Archive for the ‘Insects’ Category

Frightfully Delightful Citizen Science for Halloween!

By October 30th, 2015 at 5:30 pm | Comment

It’s time for ghouls and goblins, candy and costumes, AND citizen science!

Here are six creep crawly projects to spice up your Halloween festivities.


Photo: NASA
Send Us Your Skeletons
This project needs skeletons, but don’t worry- they don’t want human ones! The Department of Fisheries in Western Australia needs fishers from that region to send them their fish skeletons. This will help the department evaluate the local fish populations.

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Dragonfly Watch – Find Those Fast and Furious Insects!

By June 12th, 2015 at 12:12 am | Comment

A tandem pair of Common Green Darners (Anax junius) laying eggs. © Dennis Paulson.

A tandem pair of Common Green Darners (Anax junius) laying eggs. © Dennis Paulson.

“I’m an aquatic entomologist, and dragonflies and damselflies are the most colorful and noticeable insects in the habitats in which I work,” says Dr. Celeste A. Searles Mazzacano, a staff scientist and Aquatic Conservation Director at the Xerces Society. In her role as the project coordinator for the Migratory Dragonfly Partnership, she continues to add acclaim to these fast and furious little critters, “The nymphs are amazing predators with extremely cool adaptations for feeding—hinge-toothed lower lips that shoot out faster than the eye can see—and respiration rectal gills that double as a jet-propulsion chamber!”

The Migratory Dragonfly Partnership (MDP) is a collaborative partnership that was set up between experts, nongovernmental programs, academic institutions, and federal agencies from the United States, Mexico, and Canada, in which citizen scientists play an integral role. There are many questions currently surrounding dragonfly migration that MDP is trying to answer. For example, says Dr. Mazzacano, “What is the southern extent of migration, what is the relationship between resident and migratory members of the same species at the same site, and do all individuals that migrate south from a single place, go to the same destination in the south, or do individuals drop out and overwinter at different latitudes?” The primary goal of the project is to answer some of these questions and to provide information needed to create cross-border conservation programs to protect and sustain this amazing migratory phenomenon.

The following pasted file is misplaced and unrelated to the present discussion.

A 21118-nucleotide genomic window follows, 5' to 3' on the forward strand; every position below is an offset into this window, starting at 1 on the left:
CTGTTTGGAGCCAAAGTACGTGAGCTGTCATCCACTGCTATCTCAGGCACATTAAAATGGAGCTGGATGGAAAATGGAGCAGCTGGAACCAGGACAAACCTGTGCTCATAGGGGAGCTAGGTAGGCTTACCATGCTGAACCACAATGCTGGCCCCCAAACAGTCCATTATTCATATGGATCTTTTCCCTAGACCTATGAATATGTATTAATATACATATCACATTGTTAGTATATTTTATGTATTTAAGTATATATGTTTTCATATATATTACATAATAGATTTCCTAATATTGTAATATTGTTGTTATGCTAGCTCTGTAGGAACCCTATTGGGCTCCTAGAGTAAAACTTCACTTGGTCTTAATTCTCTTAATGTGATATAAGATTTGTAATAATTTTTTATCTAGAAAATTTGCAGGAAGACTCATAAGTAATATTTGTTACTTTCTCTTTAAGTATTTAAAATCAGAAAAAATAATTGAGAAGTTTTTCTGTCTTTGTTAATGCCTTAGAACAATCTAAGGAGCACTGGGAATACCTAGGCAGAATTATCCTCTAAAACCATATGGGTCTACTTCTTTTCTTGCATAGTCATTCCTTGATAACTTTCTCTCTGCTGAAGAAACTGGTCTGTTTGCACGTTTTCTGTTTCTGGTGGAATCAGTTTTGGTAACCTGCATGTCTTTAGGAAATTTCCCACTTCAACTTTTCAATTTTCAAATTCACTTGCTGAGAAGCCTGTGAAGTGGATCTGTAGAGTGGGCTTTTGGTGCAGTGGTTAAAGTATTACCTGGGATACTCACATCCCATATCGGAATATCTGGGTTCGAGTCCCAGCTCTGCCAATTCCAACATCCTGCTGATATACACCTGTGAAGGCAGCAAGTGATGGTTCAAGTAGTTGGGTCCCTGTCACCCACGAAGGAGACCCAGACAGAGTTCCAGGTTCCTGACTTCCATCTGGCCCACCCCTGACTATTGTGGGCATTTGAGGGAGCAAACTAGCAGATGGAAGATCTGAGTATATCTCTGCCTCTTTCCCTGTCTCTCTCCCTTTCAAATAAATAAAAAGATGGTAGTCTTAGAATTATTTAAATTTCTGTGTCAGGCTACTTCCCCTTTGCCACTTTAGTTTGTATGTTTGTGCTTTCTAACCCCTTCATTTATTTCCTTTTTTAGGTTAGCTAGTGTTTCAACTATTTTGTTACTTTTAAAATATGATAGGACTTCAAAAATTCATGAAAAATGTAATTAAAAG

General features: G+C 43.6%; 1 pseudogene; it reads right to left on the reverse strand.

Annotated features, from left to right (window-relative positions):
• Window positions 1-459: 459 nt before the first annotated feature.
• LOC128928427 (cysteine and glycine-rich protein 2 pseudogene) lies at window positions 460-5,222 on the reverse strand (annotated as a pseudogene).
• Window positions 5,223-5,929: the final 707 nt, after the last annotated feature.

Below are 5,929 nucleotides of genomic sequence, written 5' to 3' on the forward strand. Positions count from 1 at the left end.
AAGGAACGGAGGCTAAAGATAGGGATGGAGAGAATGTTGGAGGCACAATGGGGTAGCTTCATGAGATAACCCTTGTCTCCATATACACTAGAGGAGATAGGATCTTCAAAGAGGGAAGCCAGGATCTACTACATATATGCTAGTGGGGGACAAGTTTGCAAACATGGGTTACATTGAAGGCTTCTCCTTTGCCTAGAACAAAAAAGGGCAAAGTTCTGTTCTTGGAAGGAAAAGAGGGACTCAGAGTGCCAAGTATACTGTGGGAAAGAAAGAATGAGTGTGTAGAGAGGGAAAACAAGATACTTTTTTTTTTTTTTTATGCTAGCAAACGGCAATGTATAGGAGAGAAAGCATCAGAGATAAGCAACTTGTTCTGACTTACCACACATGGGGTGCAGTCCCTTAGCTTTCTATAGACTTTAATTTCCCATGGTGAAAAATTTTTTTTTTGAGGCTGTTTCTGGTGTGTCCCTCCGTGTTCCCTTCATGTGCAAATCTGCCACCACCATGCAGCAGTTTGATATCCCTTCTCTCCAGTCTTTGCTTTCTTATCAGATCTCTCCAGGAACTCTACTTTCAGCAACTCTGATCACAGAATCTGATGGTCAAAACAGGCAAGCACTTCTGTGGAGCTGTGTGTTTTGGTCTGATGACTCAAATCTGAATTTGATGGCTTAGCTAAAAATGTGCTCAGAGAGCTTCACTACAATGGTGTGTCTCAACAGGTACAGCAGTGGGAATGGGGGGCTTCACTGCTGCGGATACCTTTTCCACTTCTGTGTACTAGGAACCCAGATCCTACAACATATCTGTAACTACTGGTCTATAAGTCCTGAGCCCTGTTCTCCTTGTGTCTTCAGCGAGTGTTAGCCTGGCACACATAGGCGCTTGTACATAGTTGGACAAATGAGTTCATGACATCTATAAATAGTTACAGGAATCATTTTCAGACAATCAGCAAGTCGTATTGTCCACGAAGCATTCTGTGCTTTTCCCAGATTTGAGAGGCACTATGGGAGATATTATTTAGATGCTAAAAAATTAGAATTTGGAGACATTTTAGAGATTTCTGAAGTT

The Project has enjoyed an extremely positive response from the citizen science community. “Because the adults are so lovely, I consider dragonflies to be the poster children of aquatic invertebrates. They are much easier to see and care about than the equally important but less obvious mussels, stoneflies, and mayflies,” adds Mazzacano. Many people are fascinated by dragonflies but don’t really know anything about them, and consequently want to learn more, and find good places to observe them. “Interestingly, many birders are also getting into dragonflying.”

There are five dragonfly species that are the most regular annual migrants in North America. The Migratory Dragonfly Partnership collects data on them in two ways, via two different but connected citizen science projects. For the Migration Monitoring project, citizen scientists report dragonflies heading south in the late summer and fall (these may be in the tens of thousands, thousands, or a steady trickle of individuals—it varies); and the Pond Watch project, where the local life history and the relationship between resident and migrant dragonflies of the same species in the same habitat is investigated. Here citizen scientists are asked to report on the presence or absence, abundance, and behaviors of migratory species at their Pond Watch site on a regular basis throughout the year.

Green Darner on the finger of a course participant. Courtesy Xerces Society.

Green Darner on the finger of a course participant. Courtesy Xerces Society.

The project has only been running for three years, which means that MDP is just now beginning to accumulate enough data to publish findings. “One of the first products was a comprehensive review paper by steering committee member and [retired Rutgers University] odonate expert Dr. Mike May ,” says Mazzacano. “And we have a paper in the works about the results of the stable hydrogen isotope studies done on wings of migrating dragonflies to determine how far they traveled from the site where they developed and emerged as adults.” That paper should be out later this year.